Zenoss and the Art of Network Monitoring

If a server goes down, do you want to hear it?
Installing Net-SNMP on Linux Clients

Now, let's set up our Linux systems so they can talk to the Zenoss server. After installing and configuring the operating systems on our other Linux servers, install the Net-SNMP package on each using the following command on the Ubuntu server:

sudo apt-get install snmpd

And, on the Fedora server use:

yum install net-snmp 

Once the Net-SNMP packages are installed, edit out any other lines in the Access Control sections at the beginning of the /etc/snmp/snmpd.conf, and add the following lines:

##      sec.name  source      community
com2sec local     localhost   whatsourclearanceclarence
com2sec mynetwork 192.168.142.0/24   whatsourclearanceclarence

##  group.name  sec.model  sec.name
group MyROGroup	v1         local
group MyROGroup	v1         mynetwork
group MyROGroup	v2c        local
group MyROGroup	v2c        mynetwork

##         incl/excl subtree  mask
view all   included  .1        80

##             context sec.model sec.level prefix  read   write  notif
access MyROGroup ""      any       noauth  exact    all    none   none

Do not edit out any lines beneath the last Access Control Sections. Please note that the above is only a mildly restrictive configuration. Consult the snmpd.conf file or the Net-SNMP documentation if you want to tighten access. On the Ubuntu server, you also may have to change the following line in the /etc/snmp/default file to allow SNMP to bind to anything other than the local loopback address:

SNMPDOPTS='-Lsd -Lf /dev/null -u snmp -I -smux -p /var/run/snmpd.pid'

Installing SNMP on Windows

On the Windows server, access the Add/Remove Programs utility from the Control Panel. Click on the Add/Remove Windows Components button on the left. Scroll down the list of Components, check off Management and Monitoring Tools, and click on the Details button. Check Simple Network Management Protocol in the list, and click OK to install. Close the Add/Remove window, and go into the Services console from Administrative Tools in the Control Panel. Find the SNMP service in the list, right-click on it, and click on Properties to bring up the service properties tabs. Click on the Traps tab, and type in the community name. In the list of Trap Destinations, add the IP address of the Zenoss server. Now, click on the Security tab, and check off the Send authentication trap box, enter the community name, and give it READ-ONLY rights. Click OK, and restart the service.

Return to the Zenoss management Web page. Click the Devices link to go into the subclass of /Devices/Servers/Windows, and on the zProperties tab, enter the name of a domain admin account and password in the zWinUser and zWinPassword fields. This account gives Zenoss access to the Windows Management Instrumentation (WMI) on your Windows systems. Make sure to click Save at the bottom of the page before navigating away.

Adding Devices into Zenoss

Now that our systems have SNMP, we can add them into Zenoss. Devices can be added individually or by scanning the network. Let's do both. To add our Ubuntu server into Zenoss, click on the Add Device link under the Management navigation section. Enter the IP address of the server and the community name. Under Device Class Path, set the selection to /Server/Linux. You could add a variety of other hardware, software and Zenoss information on this page before adding a system, but at a minimum, an IP address name and community name is required (Figure 1). Click the Add Device button, and the discovery process runs. When the results are displayed, click on the link to the new device to access it.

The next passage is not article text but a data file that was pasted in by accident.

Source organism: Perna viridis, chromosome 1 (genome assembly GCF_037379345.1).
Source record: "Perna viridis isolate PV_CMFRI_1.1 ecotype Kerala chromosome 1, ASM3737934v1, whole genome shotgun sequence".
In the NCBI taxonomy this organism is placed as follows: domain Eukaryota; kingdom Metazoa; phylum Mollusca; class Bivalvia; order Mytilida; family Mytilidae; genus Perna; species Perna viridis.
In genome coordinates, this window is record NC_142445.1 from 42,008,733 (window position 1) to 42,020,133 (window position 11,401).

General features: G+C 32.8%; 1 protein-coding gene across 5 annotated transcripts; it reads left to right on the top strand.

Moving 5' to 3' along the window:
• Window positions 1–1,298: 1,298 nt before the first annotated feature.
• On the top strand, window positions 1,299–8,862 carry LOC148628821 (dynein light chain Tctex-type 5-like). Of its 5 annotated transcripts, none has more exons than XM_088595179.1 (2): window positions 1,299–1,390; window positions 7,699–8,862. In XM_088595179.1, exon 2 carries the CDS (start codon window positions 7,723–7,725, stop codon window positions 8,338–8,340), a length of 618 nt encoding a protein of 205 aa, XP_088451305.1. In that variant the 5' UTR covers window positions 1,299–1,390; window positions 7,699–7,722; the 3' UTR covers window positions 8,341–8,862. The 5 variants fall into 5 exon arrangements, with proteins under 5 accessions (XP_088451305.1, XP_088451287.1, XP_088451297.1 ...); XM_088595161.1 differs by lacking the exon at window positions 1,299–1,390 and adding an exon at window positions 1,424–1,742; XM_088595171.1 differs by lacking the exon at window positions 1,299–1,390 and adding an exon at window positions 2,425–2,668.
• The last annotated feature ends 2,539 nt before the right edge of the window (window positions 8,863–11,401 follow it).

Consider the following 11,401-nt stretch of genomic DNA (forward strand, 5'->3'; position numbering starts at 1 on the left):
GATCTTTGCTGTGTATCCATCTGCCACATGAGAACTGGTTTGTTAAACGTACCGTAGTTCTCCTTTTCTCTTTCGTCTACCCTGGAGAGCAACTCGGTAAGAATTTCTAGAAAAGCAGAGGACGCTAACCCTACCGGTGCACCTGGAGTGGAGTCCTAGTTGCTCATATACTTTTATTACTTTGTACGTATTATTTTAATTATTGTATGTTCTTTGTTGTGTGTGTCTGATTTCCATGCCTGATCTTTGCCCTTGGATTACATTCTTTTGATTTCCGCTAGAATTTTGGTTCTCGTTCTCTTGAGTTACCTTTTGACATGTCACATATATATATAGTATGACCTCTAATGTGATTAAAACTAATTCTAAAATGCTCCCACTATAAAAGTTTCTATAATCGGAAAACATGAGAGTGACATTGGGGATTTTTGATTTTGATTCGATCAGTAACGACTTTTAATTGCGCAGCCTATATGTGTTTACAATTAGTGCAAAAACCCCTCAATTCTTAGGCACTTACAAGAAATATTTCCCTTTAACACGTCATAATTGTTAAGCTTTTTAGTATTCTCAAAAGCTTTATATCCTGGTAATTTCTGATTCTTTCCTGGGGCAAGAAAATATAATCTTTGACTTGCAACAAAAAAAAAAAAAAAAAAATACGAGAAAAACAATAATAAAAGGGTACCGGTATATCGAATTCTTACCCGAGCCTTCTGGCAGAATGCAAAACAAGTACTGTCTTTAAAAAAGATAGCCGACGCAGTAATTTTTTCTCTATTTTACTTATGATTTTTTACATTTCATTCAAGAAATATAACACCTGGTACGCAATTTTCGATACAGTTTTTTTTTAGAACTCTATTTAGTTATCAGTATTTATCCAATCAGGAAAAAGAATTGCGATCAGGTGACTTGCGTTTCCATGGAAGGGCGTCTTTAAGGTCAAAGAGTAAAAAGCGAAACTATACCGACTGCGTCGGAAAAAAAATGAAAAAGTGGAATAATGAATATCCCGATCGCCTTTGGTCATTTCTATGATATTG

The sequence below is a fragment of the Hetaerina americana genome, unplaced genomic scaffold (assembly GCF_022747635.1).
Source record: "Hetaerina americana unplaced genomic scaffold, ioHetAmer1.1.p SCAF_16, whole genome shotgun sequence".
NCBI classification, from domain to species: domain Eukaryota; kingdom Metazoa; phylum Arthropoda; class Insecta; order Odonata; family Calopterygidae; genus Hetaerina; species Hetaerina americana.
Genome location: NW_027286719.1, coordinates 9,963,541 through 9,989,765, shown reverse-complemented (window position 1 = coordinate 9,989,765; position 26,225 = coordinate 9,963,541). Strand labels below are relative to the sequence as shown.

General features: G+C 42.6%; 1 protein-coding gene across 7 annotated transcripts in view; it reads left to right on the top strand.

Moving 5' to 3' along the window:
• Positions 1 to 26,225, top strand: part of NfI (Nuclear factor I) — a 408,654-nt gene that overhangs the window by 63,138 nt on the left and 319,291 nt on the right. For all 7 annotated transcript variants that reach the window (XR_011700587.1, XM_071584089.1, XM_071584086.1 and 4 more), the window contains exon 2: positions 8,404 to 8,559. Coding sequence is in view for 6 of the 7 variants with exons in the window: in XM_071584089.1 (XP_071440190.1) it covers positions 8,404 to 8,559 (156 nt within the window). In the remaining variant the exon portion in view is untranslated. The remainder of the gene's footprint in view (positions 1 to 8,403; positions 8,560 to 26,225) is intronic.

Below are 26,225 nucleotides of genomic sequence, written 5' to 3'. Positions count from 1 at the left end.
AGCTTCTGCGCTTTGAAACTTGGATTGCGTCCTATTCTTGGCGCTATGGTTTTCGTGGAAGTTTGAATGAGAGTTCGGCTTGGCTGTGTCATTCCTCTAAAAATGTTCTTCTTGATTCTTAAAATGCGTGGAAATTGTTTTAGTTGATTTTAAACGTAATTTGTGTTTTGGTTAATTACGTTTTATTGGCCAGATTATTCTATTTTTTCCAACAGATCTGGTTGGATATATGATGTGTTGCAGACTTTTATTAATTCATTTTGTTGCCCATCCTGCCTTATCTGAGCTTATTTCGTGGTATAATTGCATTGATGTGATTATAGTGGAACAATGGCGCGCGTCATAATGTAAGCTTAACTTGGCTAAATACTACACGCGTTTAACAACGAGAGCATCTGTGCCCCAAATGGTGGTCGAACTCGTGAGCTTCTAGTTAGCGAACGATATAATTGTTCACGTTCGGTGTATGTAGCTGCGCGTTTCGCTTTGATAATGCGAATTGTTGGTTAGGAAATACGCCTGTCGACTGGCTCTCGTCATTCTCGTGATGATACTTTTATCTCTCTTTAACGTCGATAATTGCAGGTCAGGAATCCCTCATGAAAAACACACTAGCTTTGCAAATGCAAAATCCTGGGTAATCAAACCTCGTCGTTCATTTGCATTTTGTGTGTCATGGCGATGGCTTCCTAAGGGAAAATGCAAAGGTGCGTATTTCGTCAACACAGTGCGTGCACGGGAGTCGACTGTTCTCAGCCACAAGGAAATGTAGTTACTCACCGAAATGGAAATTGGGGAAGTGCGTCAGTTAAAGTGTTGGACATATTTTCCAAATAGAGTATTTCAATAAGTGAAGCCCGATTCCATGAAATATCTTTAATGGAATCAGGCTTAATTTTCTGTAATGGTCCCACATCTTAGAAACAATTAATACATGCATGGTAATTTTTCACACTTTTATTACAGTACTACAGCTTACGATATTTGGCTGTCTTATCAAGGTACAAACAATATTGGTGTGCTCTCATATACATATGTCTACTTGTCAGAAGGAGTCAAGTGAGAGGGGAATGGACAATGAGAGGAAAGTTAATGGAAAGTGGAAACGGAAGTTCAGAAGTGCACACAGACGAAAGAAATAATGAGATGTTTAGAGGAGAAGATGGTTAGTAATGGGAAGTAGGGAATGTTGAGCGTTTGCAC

Figure 1. Adding a Device into Zenoss

To scan the network for devices, click the Networks link under Browse By section of the navigation menu. If your network is not in the list, add it using CIDR notation. Once added, check the box next to your network and use the drop-down arrow to click on the Select Discover Devices option. You will see a similar results page as the one from before. When complete, click on the links at the bottom of the results page to access the new devices. Any device found will be placed in the /Discovered class. Because we should have discovered the Fedora server and the Windows server, they should be moved to the /Devices/Servers/Linux and /Devices/Servers/Windows classes, respectively. This can be done from each server's Status tab by using the main drop-down list and selecting Manage→Change Class.

If all has gone well, so far we have a functional SNMP monitoring system that is able to monitor heartbeat/availability (Figure 2) and performance information (Figure 3) on our systems. You can customize other various Status and Performance Monitors to meet your needs, but here we will use the default localhost monitors.

Figure 2. The Zenoss Dashboard

Figure 3. Performance data is collected almost immediately after discovery.

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snmp on windows

prmpl's picture

on windows systems you could install snmp informant http://www.snmp-informant.com/ so you will get more informations

Excellent article for the

ACS's picture

Excellent article for the beginner, but this is just starting. The more you work , more you will learn the new features of highly customizable great software zenoss core.

Modification required

Ty Hahn's picture

Hi, I'm Ty Hahn and one of the biggest fan of LJ.
I really enjoyed this article. While reading, I found a tiny mistake and that's why I'm here.
On page 73, the SNMP configuration file for Ubuntu to change must be '/etc/default/snmpd' instead of '/etc/snmp/default'.
I hope this helps to save somebody's precious time.
Thanks.

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